From our experience because of tardiness in financials they do not file tax returns in time, not sure where they are spending money, what is the ROI, what each lead, property is costing them. Lastly where they stand on each property. It is all in the head.

For eg. You invest 50K in your business and get a loan for 200K to invest in anything in your business and you spend it on marketing, research, purchasing property.....

If you purchased a property for 100K and took 75,000 (from 250K) at closing or fix it, put 20% down and balance from TD Bank as mortgage. 

  • What is your liability on that specific property?
  • What is your liability on the business minus the property?
  • What is your equity on that specific property?
  • What is your equity on the business minus the property?

This is bookkeeping and going beyond. You already know how to wheel and deal and are learning to invest in real estate. 

But no one - no one that I have seen so far is saying, you need to learn to first keep your financials for your business and each property. Please correct me if I am wrong.

How to get started even if you do not have one property? 

Simple - start with your personal daily spending and you have your financials. PL and BS. 

Sorry if this is toooo long. 

@Tom Conant Great question! 

Bookkeepers tend to charge for services in two different ways. 

1) Hourly: usually at or around $20-50 an hour, but this number can vary wildly depending on the level of service you're getting. And I definitely mean level of service. Someone brand new and to bookkeeping may charge very little, and a well seasoned RE CPA may charge the usual CPA rate of $100-400 an hour. 

2) Flat Rate: This charge should stay the same for the most part as time goes on with your bookkeeper. Sometimes it will also include the tools you and the bookkeeper need in order to work together, like Quickbooks. The best part about paying a flat rate is that there's no extra trust needed: the bookkeeper does the work for the price, and you get your books. With hourly pricing, there's always that nagging feeling of "what if my bookkeeper is just letting the clock run? How are they measuring their hours to begin with?"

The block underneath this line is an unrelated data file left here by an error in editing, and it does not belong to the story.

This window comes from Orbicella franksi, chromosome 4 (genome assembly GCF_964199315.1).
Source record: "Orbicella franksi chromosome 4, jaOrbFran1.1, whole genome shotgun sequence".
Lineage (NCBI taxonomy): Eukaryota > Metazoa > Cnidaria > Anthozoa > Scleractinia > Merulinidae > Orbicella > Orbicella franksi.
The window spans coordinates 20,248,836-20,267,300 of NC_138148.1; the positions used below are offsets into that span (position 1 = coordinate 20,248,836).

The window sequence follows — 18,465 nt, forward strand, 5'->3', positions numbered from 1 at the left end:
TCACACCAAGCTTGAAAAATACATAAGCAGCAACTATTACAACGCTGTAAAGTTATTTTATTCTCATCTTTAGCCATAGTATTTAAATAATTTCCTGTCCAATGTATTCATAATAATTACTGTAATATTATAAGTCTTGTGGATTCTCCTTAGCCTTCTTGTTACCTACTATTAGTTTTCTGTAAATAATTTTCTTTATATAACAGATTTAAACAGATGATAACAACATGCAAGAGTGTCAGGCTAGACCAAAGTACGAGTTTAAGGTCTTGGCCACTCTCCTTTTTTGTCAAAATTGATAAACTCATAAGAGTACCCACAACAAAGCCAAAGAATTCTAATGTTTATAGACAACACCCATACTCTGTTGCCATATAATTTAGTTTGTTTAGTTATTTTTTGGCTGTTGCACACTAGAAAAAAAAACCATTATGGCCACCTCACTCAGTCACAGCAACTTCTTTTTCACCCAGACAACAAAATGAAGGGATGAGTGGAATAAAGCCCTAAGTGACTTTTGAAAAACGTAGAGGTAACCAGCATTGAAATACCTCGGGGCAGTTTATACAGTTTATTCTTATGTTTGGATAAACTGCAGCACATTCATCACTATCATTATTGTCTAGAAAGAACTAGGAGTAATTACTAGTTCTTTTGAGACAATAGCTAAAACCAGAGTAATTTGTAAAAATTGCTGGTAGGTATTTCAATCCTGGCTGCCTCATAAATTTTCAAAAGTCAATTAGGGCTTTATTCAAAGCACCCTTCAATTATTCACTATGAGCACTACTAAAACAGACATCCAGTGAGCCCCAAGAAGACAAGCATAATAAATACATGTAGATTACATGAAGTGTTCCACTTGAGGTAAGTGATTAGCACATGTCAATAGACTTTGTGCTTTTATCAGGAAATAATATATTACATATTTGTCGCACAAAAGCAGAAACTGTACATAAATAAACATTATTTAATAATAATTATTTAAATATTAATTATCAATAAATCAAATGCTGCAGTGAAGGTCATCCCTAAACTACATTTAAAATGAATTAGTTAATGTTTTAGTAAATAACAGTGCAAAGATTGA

The best way to get this number is to reach out to a bookkeeper and ask. But, you can always guesstimate by counting your own hours doing it, and then doing the math for hourly. 

@Harry Williams if you have a good software system setup, all you are doing is logging expenses, paying bills and filing receipts. Filing is as simple as putting new ones in front of the folder. As part of managing the project, you need to track expenses. I am not sure outsourcing expense management is a good idea on your first flip.

I am guessing this task will take 15 minutes per day, but if you feel that is too much, most accountants offer bookkeeping services. Just contact your CPA if you need help with it.

This sounds like something your accountant would help you with

Join the Largest Real Estate Investing Community

Basic membership is free, forever.